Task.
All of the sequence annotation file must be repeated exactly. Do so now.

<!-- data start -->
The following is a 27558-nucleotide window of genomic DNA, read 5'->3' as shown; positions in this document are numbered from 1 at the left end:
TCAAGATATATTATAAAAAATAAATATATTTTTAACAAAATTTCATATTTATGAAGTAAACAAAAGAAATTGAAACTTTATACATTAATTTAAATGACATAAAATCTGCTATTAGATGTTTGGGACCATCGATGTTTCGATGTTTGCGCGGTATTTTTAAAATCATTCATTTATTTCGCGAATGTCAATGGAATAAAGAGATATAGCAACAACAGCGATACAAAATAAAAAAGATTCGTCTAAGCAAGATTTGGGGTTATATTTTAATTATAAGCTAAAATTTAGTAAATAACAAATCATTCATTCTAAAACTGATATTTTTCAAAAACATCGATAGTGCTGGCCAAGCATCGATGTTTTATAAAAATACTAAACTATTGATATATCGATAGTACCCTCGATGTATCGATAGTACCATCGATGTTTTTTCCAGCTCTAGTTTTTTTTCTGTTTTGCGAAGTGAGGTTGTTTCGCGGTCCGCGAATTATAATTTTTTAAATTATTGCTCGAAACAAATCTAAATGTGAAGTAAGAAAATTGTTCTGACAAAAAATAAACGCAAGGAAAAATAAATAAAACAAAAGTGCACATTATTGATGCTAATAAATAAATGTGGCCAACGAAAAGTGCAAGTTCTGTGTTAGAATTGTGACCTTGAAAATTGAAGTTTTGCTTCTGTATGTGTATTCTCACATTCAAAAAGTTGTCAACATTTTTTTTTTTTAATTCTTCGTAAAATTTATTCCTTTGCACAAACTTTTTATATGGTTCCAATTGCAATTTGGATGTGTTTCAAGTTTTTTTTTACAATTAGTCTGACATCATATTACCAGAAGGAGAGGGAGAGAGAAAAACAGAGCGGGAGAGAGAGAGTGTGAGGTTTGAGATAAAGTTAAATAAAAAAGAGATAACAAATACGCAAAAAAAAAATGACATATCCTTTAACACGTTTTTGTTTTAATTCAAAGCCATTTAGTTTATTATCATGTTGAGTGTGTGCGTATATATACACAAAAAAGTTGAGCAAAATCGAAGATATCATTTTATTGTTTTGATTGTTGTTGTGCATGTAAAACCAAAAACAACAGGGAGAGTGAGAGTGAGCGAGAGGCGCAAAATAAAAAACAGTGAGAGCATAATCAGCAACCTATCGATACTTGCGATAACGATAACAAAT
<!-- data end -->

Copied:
The following is a 27558-nucleotide window of genomic DNA, read 5'->3' as shown; positions in this document are numbered from 1 at the left end:
TCAAGATATATTATAAAAAATAAATATATTTTTAACAAAATTTCATATTTATGAAGTAAACAAAAGAAATTGAAACTTTATACATTAATTTAAATGACATAAAATCTGCTATTAGATGTTTGGGACCATCGATGTTTCGATGTTTGCGCGGTATTTTTAAAATCATTCATTTATTTCGCGAATGTCAATGGAATAAAGAGATATAGCAACAACAGCGATACAAAATAAAAAAGATTCGTCTAAGCAAGATTTGGGGTTATATTTTAATTATAAGCTAAAATTTAGTAAATAACAAATCATTCATTCTAAAACTGATATTTTTCAAAAACATCGATAGTGCTGGCCAAGCATCGATGTTTTATAAAAATACTAAACTATTGATATATCGATAGTACCCTCGATGTATCGATAGTACCATCGATGTTTTTTCCAGCTCTAGTTTTTTTTCTGTTTTGCGAAGTGAGGTTGTTTCGCGGTCCGCGAATTATAATTTTTTAAATTATTGCTCGAAACAAATCTAAATGTGAAGTAAGAAAATTGTTCTGACAAAAAATAAACGCAAGGAAAAATAAATAAAACAAAAGTGCACATTATTGATGCTAATAAATAAATGTGGCCAACGAAAAGTGCAAGTTCTGTGTTAGAATTGTGACCTTGAAAATTGAAGTTTTGCTTCTGTATGTGTATTCTCACATTCAAAAAGTTGTCAACATTTTTTTTTTTTAATTCTTCGTAAAATTTATTCCTTTGCACAAACTTTTTATATGGTTCCAATTGCAATTTGGATGTGTTTCAAGTTTTTTTTTACAATTAGTCTGACATCATATTACCAGAAGGAGAGGGAGAGAGAAAAACAGAGCGGGAGAGAGAGAGTGTGAGGTTTGAGATAAAGTTAAATAAAAAAGAGATAACAAATACGCAAAAAAAAAATGACATATCCTTTAACACGTTTTTGTTTTAATTCAAAGCCATTTAGTTTATTATCATGTTGAGTGTGTGCGTATATATACACAAAAAAGTTGAGCAAAATCGAAGATATCATTTTATTGTTTTGATTGTTGTTGTGCATGTAAAACCAAAAACAACAGGGAGAGTGAGAGTGAGCGAGAGGCGCAAAATAAAAAACAGTGAGAGCATAATCAGCAACCTATCGATACTTGCGATAACGATAACAAAT